The Inquirer is the longest-lived non-conformist paper. Its first issue was published on 9 July 1842.
It was founded, as a Unitarian Christian Newspaper, by Edward Hill, a rather shadowy figure who was probably not himself a Unitarian and who hoped for commercial success. It was then, and for many years, published weekly.
The cover price was 6d – the equivalent perhaps of £10 today.
Curiously it was not the first paper to bear its name. Another Inquirer, published by a group of Quakers bent on defending the literal truth of the Bible, first saw print on 1 January 1838 but had evidently failed by 1842.
The choice of name for the very different, theologically free-thinking Unitarian paper may have been no more than a coincidence but it is certainly ironic.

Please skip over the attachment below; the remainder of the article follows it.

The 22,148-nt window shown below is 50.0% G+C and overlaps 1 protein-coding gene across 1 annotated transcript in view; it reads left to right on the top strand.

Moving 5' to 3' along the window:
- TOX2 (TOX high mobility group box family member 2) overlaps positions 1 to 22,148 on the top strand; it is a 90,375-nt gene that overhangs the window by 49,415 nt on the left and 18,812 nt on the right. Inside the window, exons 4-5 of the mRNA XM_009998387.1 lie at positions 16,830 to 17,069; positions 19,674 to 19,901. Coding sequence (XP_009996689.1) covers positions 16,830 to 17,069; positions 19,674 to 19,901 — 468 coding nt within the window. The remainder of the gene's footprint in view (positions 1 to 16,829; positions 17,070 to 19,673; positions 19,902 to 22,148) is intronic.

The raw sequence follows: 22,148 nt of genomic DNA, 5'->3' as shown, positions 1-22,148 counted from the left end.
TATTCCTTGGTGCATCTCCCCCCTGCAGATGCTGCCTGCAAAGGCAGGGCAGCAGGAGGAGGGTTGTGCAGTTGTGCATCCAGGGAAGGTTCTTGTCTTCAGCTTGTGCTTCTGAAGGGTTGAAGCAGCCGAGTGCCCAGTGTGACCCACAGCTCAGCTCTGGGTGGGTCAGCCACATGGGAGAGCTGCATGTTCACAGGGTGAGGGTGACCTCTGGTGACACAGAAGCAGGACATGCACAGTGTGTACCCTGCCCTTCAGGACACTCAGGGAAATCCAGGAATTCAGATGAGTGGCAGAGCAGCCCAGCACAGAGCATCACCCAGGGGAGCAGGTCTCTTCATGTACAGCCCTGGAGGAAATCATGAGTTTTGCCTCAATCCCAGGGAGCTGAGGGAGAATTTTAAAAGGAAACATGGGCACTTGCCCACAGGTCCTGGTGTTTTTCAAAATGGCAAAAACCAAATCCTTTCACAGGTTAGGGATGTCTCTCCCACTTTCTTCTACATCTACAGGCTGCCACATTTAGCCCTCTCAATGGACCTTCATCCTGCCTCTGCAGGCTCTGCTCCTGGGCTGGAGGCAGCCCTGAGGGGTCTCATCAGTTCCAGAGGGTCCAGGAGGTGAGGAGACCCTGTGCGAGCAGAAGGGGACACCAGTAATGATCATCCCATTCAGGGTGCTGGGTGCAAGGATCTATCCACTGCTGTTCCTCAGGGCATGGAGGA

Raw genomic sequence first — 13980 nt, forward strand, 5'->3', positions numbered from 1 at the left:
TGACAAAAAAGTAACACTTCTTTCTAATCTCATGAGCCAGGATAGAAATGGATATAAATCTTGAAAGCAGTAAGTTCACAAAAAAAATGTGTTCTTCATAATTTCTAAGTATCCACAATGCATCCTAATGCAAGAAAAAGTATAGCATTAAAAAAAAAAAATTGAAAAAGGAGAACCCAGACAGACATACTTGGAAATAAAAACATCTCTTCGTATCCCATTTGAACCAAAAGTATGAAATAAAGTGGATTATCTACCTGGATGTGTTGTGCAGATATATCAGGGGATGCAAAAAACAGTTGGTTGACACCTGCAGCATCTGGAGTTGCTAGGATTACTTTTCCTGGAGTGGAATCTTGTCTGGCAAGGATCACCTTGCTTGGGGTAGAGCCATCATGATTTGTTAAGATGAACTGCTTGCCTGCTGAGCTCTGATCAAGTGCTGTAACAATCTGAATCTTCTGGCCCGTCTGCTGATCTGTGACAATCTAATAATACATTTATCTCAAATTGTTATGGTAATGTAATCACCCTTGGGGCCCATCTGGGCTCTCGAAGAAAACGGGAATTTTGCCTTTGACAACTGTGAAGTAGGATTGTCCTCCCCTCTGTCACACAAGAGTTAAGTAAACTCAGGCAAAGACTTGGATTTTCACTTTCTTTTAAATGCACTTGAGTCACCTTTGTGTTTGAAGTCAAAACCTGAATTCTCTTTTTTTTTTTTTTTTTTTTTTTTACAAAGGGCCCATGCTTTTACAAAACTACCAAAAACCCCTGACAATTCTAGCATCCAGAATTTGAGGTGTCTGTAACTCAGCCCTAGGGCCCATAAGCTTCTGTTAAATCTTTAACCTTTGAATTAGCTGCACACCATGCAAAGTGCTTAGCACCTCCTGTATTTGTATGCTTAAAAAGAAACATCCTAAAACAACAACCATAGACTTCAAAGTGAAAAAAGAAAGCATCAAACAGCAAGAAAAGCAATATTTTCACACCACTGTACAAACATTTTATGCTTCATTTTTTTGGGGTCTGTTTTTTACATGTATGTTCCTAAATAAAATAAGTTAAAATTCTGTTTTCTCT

In its 163 years, The Inquirer has had twenty editors, many of them also Unitarian ministers.
The first, the Rev William Hincks, went on to be Professor of Natural History at Cork and then Toronto. The position was held for the longest period, from 1855 to 1888, by the Rev Thomas Lethbridge Marshall. The first woman editor, between 1927 and 1932, was Laura Ackroyd.
With the exception of Gavin Walker, who is a Quaker and edited the paper for a time between 2003 – 2005, all the editors have been Unitarians.